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Future of Automobiles 3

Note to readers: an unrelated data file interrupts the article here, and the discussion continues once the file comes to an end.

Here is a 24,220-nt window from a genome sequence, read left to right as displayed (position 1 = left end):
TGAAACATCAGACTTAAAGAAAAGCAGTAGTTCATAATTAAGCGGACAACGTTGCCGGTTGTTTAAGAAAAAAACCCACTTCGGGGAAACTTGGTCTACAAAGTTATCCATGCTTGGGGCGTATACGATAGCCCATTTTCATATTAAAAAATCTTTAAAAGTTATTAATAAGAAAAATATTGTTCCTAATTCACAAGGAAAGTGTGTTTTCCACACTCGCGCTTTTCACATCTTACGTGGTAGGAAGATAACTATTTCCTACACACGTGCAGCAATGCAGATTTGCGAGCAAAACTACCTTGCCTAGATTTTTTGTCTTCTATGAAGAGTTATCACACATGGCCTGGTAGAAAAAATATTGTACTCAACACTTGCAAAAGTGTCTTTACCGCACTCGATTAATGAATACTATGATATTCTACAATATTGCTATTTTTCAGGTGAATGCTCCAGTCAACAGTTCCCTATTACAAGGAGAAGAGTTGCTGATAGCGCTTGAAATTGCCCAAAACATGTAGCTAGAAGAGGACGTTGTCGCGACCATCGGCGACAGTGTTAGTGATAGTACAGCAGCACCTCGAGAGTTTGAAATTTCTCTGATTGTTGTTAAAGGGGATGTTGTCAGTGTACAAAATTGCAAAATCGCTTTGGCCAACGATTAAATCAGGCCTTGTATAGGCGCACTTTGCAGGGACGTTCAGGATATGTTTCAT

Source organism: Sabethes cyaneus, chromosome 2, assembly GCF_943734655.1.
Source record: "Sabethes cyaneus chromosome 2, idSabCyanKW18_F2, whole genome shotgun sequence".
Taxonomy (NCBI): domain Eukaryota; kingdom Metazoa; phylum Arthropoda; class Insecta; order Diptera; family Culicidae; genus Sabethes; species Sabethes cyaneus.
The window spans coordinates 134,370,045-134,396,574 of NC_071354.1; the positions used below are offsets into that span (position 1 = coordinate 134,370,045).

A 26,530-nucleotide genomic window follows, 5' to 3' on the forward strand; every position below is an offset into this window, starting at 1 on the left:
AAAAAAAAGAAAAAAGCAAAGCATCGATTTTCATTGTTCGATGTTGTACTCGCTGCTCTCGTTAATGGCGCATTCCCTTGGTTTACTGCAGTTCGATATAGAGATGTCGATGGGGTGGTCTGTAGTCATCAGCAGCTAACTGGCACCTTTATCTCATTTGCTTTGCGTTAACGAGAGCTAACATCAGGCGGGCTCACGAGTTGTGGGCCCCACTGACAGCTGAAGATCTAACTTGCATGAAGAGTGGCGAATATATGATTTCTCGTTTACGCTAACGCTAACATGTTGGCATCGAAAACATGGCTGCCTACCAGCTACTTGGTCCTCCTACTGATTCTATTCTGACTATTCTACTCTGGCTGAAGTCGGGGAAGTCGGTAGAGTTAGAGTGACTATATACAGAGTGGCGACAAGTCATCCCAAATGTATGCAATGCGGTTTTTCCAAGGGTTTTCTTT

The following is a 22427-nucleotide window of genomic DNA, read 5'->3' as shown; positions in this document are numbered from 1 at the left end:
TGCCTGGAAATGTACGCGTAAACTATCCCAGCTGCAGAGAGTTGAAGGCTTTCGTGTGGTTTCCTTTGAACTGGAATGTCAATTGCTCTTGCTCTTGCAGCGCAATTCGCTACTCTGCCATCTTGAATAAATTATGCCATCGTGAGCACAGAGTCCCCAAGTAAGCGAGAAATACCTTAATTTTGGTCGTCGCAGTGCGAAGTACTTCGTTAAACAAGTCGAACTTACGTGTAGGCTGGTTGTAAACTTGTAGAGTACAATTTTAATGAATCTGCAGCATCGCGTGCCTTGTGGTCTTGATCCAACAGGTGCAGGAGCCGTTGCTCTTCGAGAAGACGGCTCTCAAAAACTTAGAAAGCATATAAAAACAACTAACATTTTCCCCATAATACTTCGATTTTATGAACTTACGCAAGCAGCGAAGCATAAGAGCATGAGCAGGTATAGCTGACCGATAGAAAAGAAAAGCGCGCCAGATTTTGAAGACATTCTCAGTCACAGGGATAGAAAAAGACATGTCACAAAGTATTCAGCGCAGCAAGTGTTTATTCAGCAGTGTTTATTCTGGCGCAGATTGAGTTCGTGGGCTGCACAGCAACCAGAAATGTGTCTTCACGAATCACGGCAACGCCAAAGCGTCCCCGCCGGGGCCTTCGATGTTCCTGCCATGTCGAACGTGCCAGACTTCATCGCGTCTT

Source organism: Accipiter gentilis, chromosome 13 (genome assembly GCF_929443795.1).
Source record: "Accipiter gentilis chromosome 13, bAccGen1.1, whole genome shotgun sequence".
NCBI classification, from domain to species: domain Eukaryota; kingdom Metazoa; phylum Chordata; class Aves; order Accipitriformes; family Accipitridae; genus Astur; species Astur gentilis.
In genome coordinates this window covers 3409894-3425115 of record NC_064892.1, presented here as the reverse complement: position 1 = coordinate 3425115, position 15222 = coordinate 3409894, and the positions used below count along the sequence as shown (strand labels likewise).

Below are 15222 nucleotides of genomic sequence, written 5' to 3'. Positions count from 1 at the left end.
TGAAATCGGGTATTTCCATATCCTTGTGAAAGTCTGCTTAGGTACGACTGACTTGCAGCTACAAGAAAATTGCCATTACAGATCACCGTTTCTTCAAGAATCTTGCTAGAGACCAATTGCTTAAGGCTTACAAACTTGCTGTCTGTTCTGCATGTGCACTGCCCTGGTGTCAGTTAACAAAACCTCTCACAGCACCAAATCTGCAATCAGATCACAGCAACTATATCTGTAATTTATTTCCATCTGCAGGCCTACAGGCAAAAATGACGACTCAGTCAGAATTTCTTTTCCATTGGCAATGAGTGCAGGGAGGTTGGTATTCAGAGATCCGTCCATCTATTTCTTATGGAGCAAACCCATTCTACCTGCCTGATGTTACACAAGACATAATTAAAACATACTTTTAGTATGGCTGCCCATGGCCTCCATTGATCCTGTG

For the past several weeks the focus of discussion has essentially been on future vehicular technologies. Whether these are new methods of powering our vehicles; such as the inception of hydrogen fuel cell and battery driven cars which are becoming increasingly popular, more efficient and produce less emissions when compared with fossil fuel based products such as unleaded petrol, or new safety technologies, dubbed “crash avoidance technologies”, intent on saving our lives by attempting to eliminate, or at the very least alleviate, the potential for human error.  Most recently the discussion has shifted toward the future of automobiles, and the intense research and development being undertaken by Google and BMW, among numerous other companies, to achieve truly autonomous vehicles. The aim of such technology, we are assured by manufacturers, is not just a frivolous activity in showmanship but a real solution to a real problem, namely that of increased congestion on the roads and the inherent potential for accidents associated with this increase in traffic. There is acknowledged potential for autonomous automobiles to improve transport efficiency and road safety and to redefine how we use our vehicles. As previously discussed this technology will play an important role in the future makeup of large commercial fleets, such as car rental companies in Sydney, or other particularly chaotic cities where the majority of congestion and accidents occur. An outline of the projected future of “semi-autonomous driving technology”; meaning cars with increasingly sophisticated technologies granting them the ability to drive themselves, as described by Mr. Ford, head of Ford Motors Company, will conclude the segment on future vehicular technologies. Mr. Ford addressed the Mobile World Congress to talk about the future of autonomous vehicles and outline the need to develop intelligent vehicles and transport systems that are part of an inter-connected transportation network.  The results, proposed Mr. Ford, would be positive, suggesting such outcomes as the reduction of human error that accounts for some 90% of accidents, and relieving pressure on the world’s road networks, adding that he expects that cars will be able to communicate with not only the driver, but other automobiles as well. This will help vehicles take better advantage of the space available on the road which will become more limited in the years to come. Radar-based cruise control will stop cars from hitting each other, with cars by 2025 driving themselves in tight formations Mr. Ford describes as "platoons," cutting congestion as the space between cars is reduced safely. Fords “Blueprint for Mobility” outlines the process of reaching fully autonomous vehicles, which will consist of three stages. The first stage, which should occur in the next five years, will have cars communicate with other automobiles in order to issue warnings. They will also be able to drive in slow traffic and park themselves. The next phase, which should occur between 2017 and 2025, will reduce the role of the driver further, with many automobiles already semi-autonomous and capable of travelling in vehicle “platoons”, allowing cars to proceed bumper to bumper along freeways, optimising space and improving safety. For Mr. Ford, by 2025, cars should fully autonomous meaning that autopilot will become a reality and drivers could relax while their vehicle takes them to their destination. As he states, “Cars are becoming mobile communications platforms, right now, there are a billion computing devices in the form of individual vehicles out on our roads. They’re largely unconnected from one another and the network.”. Whether or not this occurs exactly as Mr. Ford envisages, it seems safe to say that in the coming decade vehicles are set to change drastically, both in how we relate to and how we use our vehicles. Safer roads and reduced congestion as a result of these developments are sure to benefit the large commercial fleets, such as car rental companies, particularly in large cities like Sydney, as well as the private owner so let us hope that these advancements continue.